The Black Hills of South Dakota don’t exist on Great Lakes Earth. The Ozarks, larger in area and elevation than back home, are the closest analogy. The tallest stands 7242 feet (2207 meters) above sea level. They started life as a dome of granite that, over millions of years, had been replenished with fresh supplies of magma. This allowed the crystals that made the granite dramatically larger, making the rock itself a lot harder. After 2.2 billion years under the surface, the dome popped above sea level only as recently as 20 million years ago. Even though rain and river played a part in carving the dome into numerous spires, pillars and gorges, the real player in shaping the Ozarks is lower air pressure, exfoliating the surface into pieces like layers of onions.
True to the spirit of the planet’s name, North America is full of large lakes. The largest of which is Agassiz. In fact, it is the cornerstone of all of Great Lakes Earth’s great lakes — enormous depressions, tectonic rifts or volcanic calderas reshaped and filled in by ice, rain and river. To have an idea on the shape, size and scope of Agassiz, we must look at the familiar faces of the Great Lakes — Superior, Michigan, Huron, Erie and Ontario — and then flood off the entire basin. This is Lake Agassiz, 95,000 square miles and 5500 feet at its deepest. Agassiz started out as a series of rifts and faults that failed to split the continent. The valley wouldn’t become a lake until the ice bulldozed the depressions during the Pleistocene glaciations.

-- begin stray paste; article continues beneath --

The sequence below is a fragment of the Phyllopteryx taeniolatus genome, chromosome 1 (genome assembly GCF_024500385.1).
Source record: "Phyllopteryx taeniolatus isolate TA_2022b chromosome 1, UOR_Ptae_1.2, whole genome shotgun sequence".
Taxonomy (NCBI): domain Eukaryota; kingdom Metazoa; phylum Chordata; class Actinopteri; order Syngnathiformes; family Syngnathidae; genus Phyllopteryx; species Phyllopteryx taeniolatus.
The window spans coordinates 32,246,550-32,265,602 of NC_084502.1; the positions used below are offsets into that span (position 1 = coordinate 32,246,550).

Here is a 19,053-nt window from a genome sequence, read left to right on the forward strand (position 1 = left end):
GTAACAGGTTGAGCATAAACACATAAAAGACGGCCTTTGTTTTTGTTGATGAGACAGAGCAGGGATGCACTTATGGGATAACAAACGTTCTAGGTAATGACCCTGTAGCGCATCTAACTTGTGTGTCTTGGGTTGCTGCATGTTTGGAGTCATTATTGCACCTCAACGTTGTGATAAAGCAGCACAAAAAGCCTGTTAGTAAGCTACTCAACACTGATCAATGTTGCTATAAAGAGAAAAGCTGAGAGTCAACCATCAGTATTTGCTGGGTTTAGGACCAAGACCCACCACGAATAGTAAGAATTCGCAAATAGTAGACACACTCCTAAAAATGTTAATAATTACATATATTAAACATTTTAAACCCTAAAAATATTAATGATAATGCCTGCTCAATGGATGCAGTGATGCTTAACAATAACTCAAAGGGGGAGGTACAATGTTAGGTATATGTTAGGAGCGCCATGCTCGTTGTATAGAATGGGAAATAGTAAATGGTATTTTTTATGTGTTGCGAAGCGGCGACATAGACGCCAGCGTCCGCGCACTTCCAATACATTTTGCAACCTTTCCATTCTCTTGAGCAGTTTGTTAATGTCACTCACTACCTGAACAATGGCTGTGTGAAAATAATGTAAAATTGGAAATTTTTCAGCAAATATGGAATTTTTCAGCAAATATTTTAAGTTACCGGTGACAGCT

West of the Rockies, there are even more lakes—Bonneville, Carson, Olympia, Hamilton and Red Deer. All of them formed separately late during the Cenozoic as tectonic weaknesses sank the land, sometimes to the point below sea level. Further shaping the lakes were the last five million years of ice ages strengthening and weakening the freeze-thaw cycles. As a result, not only do they have their distinctive shapes, they are also deep. Bonneville, the deepest, is currently over a thousand feet deep.
What we’d presume to be the Brooks Range in northern Alaska actually isn’t. The Murchison Mountains, as we call them, are actually volcanic peaks standing 14,411 feet (4392 meters) above sea level at the tallest. They stand at one of the points where the Arctic Plate sinks beneath the Laurasian Plate.
The Yellowstone mantle plume is still present. Except that instead of Wyoming’s northwestern corner, it can be found in northeastern California. The upland itself covers an area of 5,000 square miles and stands almost like an island between the surrounding lakes and lowlands.